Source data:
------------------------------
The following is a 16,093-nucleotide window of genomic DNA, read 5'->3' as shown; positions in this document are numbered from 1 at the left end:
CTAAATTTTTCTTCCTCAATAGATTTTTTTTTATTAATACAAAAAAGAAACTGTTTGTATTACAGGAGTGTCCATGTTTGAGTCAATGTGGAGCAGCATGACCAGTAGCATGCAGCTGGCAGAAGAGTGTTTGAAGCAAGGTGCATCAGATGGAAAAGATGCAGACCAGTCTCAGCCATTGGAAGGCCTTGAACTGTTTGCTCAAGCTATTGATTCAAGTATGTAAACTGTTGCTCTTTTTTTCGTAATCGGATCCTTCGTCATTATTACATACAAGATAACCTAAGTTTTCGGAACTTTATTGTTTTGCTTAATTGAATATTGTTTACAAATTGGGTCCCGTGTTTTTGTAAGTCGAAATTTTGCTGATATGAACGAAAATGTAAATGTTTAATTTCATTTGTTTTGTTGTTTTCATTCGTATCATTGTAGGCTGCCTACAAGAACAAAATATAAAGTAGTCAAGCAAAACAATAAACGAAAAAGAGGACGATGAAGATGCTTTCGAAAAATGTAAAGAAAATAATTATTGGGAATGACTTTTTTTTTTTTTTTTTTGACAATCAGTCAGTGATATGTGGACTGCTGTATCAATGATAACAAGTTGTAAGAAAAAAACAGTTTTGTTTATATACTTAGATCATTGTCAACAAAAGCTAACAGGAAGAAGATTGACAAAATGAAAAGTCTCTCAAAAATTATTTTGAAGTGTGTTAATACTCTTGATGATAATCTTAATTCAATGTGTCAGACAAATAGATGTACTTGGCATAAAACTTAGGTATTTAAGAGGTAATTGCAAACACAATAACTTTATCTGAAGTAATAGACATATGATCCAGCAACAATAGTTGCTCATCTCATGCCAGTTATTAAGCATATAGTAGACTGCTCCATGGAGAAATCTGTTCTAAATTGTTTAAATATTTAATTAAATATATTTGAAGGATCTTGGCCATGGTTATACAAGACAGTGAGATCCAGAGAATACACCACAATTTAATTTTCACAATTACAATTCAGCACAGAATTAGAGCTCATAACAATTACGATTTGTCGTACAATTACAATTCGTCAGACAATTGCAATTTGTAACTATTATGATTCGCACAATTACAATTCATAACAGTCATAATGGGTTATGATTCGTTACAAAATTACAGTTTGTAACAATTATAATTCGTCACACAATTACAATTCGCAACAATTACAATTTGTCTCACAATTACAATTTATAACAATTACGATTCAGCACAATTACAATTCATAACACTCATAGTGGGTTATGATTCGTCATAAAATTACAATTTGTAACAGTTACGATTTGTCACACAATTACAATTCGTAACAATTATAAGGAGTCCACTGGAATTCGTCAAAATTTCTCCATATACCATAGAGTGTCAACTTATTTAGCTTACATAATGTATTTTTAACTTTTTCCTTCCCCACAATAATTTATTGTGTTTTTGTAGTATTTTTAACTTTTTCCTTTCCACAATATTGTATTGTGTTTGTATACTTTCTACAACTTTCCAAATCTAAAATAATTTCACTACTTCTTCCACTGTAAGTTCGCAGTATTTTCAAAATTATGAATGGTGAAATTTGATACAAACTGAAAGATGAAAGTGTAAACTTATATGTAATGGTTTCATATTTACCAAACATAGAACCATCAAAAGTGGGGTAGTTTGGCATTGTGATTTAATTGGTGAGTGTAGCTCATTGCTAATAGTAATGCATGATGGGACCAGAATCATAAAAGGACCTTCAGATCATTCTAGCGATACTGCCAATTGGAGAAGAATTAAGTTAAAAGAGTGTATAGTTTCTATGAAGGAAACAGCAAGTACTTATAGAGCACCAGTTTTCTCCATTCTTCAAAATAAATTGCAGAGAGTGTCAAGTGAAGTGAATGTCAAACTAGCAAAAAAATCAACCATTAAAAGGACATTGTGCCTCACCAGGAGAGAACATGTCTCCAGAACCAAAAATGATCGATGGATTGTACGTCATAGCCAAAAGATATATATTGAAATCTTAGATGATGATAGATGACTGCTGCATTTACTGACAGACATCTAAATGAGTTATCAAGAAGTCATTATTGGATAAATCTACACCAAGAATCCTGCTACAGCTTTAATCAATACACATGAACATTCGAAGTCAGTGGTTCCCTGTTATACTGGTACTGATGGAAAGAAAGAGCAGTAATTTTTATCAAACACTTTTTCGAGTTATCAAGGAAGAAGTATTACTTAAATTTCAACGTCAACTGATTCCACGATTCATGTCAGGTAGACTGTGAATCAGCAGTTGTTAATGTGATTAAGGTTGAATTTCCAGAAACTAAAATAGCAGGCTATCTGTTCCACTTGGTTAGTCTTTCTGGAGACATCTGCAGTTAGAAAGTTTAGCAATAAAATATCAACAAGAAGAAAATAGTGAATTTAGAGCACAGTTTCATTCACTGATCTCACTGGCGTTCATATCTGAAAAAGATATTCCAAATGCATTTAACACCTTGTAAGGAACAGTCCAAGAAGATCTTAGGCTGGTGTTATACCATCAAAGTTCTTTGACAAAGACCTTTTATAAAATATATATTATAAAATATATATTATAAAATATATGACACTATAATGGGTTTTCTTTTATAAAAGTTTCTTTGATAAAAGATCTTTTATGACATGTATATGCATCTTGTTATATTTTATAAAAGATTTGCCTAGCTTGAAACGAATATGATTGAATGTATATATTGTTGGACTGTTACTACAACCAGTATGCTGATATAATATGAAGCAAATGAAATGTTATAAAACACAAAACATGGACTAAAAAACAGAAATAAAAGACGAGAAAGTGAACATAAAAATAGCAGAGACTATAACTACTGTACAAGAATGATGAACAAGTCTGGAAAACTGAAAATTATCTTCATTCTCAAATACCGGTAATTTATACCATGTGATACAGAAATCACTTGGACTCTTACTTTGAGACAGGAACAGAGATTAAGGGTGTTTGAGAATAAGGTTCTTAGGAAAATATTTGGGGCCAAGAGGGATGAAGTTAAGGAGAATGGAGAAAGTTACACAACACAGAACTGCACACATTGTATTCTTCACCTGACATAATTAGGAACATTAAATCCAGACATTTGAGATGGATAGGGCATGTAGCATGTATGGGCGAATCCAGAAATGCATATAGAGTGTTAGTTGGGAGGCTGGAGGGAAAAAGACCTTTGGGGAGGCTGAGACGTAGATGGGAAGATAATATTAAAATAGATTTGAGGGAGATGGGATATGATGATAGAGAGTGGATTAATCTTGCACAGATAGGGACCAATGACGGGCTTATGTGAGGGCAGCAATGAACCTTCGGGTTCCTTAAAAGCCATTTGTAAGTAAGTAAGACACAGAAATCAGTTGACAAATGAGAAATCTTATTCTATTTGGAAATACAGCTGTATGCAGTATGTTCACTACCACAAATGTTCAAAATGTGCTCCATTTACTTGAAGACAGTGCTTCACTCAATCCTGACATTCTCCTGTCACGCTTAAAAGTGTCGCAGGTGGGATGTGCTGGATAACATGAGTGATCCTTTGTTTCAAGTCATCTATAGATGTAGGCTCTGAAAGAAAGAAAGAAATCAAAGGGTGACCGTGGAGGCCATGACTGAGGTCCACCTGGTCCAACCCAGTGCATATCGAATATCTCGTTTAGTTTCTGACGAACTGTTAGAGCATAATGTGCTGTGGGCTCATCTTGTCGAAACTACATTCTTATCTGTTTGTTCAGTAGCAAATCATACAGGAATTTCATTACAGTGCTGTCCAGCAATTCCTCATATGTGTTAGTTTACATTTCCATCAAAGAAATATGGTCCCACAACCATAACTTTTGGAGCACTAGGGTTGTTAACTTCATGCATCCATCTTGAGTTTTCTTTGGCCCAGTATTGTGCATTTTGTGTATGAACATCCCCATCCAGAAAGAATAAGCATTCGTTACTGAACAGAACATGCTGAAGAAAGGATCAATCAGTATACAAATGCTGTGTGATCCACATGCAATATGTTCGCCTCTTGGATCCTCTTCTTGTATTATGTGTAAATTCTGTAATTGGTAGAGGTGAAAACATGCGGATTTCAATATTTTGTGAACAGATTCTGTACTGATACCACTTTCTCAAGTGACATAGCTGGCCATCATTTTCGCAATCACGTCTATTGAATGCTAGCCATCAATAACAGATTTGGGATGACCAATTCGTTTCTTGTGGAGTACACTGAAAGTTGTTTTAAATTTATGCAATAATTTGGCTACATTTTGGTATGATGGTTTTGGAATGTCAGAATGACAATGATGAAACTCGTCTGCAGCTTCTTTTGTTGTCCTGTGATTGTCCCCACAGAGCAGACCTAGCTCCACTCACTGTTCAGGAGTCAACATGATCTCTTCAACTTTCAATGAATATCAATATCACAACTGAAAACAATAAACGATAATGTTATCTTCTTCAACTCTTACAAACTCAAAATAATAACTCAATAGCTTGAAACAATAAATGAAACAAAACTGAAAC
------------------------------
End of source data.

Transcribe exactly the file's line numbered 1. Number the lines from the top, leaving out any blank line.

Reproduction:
The following is a 16,093-nucleotide window of genomic DNA, read 5'->3' as shown; positions in this document are numbered from 1 at the left end: